What I enjoyed about the book is that Sandel bends over backwards to treat each philosophy with respect, and works hard to represent that philosophy as well as he can. At no point does he set up any strawman arguments (I myself would find it hard to avoid being snarky about libertarianism, for instance), and when he points out the strengths and weaknesses of each moral philosophy. He then applies it to the real world with a discussion (for instance) about affirmative action, patriotism, conscription, etc drawing in lessons from court cases as well as how laws evolved and what the consequences are of adopting one approach vs another.

Justice is inescapably judgmental. Whether we’re arguing about financial bailouts or Purple Hearts, surrogate motherhood or same-sex marriage, affirmative action or military service, CEO pay or the right to use a golf cart, questions of justice are bound up with competing notions of honor and virtue, pride and recognition. Justice is not only about the right way to distribute things. It is also about the right way to value things. (pg. 261)

Sandel does a particularly good job with Immanuel Kant's philosophy of ethics and freedom, and explains why freedom and morality have to be tied together in a deep and fundamental way. I've read a ton of philosophy in the past but no one has explained it as insightfully as he did in this book. I'd also read about John Rawls and have a lot of sympathy with Rawl's approach to justice, but then Sandel does a turnaround and explain why both Rawls and Kant have a blind spot, which is that their philosophies are basically time-free, where each individual is an island with no connection to his past. You might think that's a feature and not a bug, but he points out, for instance as far as patriotism is concerned:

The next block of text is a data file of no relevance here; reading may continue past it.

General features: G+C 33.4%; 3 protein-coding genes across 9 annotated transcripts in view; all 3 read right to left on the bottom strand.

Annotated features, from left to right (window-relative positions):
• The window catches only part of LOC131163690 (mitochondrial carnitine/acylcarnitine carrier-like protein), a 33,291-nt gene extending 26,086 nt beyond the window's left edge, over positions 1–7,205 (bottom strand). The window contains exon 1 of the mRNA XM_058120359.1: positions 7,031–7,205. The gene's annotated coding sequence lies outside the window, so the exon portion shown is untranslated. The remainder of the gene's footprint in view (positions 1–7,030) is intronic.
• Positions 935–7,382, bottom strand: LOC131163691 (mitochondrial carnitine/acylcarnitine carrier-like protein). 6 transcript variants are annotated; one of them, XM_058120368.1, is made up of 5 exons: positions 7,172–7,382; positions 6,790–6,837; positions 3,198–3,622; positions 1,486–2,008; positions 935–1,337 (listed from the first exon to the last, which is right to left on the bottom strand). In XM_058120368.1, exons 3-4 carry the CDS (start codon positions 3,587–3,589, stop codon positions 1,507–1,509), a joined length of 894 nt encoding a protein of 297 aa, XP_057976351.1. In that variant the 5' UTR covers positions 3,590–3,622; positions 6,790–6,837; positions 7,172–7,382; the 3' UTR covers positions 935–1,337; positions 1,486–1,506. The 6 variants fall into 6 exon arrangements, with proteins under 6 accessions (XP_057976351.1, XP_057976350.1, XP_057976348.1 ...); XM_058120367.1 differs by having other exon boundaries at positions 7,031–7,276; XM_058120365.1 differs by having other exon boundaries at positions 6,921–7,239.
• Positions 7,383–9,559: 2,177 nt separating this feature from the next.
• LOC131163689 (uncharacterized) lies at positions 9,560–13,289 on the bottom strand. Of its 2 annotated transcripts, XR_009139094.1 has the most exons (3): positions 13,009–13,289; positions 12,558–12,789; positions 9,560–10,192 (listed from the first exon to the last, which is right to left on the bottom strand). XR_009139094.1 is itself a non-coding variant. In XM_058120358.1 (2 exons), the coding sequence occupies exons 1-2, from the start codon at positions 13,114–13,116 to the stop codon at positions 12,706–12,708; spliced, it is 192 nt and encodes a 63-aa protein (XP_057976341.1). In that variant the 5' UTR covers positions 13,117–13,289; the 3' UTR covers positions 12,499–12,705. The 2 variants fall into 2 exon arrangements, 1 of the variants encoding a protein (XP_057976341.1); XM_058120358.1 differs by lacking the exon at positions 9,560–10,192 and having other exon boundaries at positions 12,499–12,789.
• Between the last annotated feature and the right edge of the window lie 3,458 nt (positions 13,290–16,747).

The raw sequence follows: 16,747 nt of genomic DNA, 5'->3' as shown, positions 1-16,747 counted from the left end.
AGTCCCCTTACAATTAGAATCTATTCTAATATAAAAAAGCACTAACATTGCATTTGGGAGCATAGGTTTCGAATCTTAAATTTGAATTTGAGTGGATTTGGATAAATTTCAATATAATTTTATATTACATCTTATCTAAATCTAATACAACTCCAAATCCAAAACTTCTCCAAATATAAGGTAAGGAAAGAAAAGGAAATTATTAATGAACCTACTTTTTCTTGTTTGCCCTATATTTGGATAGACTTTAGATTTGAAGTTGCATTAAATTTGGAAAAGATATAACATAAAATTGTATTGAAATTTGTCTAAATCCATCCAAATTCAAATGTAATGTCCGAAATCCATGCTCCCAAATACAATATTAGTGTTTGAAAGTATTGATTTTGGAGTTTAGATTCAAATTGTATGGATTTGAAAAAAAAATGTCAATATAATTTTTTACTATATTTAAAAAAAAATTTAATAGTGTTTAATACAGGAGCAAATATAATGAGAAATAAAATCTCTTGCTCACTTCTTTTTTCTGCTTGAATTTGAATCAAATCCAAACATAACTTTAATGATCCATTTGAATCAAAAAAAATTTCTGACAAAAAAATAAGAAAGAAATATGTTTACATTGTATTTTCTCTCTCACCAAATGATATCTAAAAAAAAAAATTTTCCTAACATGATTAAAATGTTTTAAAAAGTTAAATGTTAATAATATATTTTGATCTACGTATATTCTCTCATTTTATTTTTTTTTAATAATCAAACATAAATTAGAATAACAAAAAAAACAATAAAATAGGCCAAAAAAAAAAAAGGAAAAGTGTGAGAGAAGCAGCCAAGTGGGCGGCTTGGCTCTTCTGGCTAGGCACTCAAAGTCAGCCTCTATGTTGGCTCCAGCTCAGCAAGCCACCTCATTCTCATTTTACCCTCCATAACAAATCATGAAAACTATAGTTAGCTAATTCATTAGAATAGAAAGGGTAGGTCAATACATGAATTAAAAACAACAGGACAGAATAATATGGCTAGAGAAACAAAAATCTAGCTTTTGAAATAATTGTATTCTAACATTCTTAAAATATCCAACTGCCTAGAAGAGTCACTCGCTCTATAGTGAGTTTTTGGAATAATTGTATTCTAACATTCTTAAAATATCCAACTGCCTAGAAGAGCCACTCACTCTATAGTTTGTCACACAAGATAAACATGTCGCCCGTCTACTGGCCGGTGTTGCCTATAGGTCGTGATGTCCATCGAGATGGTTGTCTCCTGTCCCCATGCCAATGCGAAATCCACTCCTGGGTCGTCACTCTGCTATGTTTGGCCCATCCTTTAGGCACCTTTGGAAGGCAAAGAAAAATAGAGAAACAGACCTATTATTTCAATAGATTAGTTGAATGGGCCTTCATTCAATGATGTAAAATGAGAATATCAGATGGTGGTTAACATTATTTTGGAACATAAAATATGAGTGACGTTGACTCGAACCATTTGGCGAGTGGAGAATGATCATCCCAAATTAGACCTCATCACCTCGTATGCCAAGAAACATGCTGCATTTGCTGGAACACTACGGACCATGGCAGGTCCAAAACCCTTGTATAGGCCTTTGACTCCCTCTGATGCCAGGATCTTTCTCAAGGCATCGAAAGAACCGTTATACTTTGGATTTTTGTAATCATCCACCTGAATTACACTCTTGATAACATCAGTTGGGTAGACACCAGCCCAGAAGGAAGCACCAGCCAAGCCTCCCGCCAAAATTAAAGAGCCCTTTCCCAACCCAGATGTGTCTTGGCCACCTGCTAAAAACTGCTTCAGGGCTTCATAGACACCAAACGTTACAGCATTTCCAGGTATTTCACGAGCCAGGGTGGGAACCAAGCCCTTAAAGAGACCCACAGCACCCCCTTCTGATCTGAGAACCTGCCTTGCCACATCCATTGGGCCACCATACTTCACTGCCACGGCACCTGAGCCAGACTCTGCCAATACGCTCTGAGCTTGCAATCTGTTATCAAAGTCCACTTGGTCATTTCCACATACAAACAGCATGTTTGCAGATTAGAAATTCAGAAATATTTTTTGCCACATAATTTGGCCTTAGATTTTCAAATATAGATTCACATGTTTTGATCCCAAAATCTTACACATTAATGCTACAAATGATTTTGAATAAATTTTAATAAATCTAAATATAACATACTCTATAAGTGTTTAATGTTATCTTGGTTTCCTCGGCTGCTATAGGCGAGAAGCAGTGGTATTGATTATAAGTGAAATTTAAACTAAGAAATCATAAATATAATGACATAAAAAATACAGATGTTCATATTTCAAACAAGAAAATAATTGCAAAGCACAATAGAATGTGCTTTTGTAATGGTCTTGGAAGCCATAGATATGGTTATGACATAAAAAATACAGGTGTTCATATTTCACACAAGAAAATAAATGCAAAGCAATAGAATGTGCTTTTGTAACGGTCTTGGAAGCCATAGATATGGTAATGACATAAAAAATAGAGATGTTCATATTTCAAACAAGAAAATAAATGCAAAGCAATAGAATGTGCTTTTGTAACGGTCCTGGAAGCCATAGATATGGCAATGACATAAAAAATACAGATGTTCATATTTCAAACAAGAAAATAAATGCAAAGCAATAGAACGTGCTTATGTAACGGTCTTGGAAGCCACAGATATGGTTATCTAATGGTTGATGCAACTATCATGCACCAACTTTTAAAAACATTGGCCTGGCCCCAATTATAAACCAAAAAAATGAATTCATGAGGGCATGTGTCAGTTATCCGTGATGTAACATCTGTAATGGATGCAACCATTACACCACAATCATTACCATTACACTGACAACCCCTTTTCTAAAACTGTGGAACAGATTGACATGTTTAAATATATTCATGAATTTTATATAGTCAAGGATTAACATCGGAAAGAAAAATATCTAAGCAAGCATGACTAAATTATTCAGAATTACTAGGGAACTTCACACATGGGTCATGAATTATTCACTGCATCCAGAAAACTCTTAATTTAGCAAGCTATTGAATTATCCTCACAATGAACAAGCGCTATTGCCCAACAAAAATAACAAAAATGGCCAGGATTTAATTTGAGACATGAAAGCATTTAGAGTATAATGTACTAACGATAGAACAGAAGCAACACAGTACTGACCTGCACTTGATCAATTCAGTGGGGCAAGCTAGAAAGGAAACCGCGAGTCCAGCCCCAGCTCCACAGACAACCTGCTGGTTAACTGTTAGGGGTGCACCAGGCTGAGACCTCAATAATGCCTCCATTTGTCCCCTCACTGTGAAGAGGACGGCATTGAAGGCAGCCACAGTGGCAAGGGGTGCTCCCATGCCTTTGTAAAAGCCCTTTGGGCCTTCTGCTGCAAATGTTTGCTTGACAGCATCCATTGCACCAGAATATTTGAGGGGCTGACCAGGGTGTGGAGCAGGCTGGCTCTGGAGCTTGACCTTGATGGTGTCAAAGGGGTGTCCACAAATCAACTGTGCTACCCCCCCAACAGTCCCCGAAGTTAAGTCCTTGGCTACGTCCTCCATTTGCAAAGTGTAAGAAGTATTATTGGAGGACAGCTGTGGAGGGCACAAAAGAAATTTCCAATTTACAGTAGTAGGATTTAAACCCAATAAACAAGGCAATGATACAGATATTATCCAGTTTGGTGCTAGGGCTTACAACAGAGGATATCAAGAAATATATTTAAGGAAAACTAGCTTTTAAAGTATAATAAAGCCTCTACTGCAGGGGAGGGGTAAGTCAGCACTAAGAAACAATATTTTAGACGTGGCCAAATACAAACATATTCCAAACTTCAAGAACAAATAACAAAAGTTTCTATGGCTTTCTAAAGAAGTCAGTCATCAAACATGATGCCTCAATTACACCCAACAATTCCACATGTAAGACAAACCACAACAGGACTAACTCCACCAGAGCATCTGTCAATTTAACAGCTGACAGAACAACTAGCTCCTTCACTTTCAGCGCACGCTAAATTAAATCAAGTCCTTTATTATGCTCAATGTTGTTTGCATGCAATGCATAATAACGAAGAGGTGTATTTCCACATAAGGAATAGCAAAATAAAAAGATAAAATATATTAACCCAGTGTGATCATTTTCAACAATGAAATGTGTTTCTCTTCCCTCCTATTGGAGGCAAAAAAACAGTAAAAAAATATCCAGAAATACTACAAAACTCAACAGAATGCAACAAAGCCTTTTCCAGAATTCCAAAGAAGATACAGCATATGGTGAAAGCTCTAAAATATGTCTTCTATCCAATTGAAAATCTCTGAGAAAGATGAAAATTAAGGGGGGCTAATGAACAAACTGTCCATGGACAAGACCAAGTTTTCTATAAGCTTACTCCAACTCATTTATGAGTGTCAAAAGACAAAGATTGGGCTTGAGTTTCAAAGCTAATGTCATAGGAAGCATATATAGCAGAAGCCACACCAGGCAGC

With belonging comes responsibility. You can’t really take pride in your country and its past if you’re unwilling to acknowledge any responsibility for carrying its story into the present, and discharging the moral burdens that may come with it. (pg. 235)

He points out the inherent contradiction when someone claims pride in being American but then turns around and says that reparations for slavery are pointless because no one owns a slave. Either you own your heritage (which means that you also have the responsibility to correct the wrongs of your ancestors) or you shouldn't pretend to value the past at all.

 All in all the book is great. Heck, I'd label it essential. Go get a copy and read it.

Monday, December 14, 2020

Review: The Shadowed Sun

 The Shadowed Sun is N. K. Jemisin's second book set in the world of The Killing Moon. Narratively,  it's a sequel, as the events take place after those of The Killing Moon, and certain characters reappear. However, you could read it independently as well, since all the information you need is retold, though I'm not sure why you would do that, as The Killing Moon is by far the stronger work.

The story revolves around Hanani (a poor choice of  name as it's very close to the dream goddess that's central to the culture, Hananja, so it's easy to confuse), who's an apprentice healer. She's one of the first batch of female priestesses in the church, though the themes of being a woman pioneer only appear (or become apparent) late in the novel.

The writing is clear and compelling as usual for Jemisin, but is also rife full of plot holes that make no sense to me. In particular, it's not clear what the end game of one of the set of villains really would be, and their actions make no sense. There's a post-facto rationalization of the primary religion's exclusion of women from its founding, which also makes no logical sense. Many parts of the background mythology and archaeology are thus ever resolved, leaving me unsatisfied upon reflection after finishing the book.

I still recommend the book, as it's a great read, but I wouldn't tell you that it's heads and shoulders over other fantasies, unlike her other novels.

Thursday, December 10, 2020

Review: Poppy! And the Lost Lagooon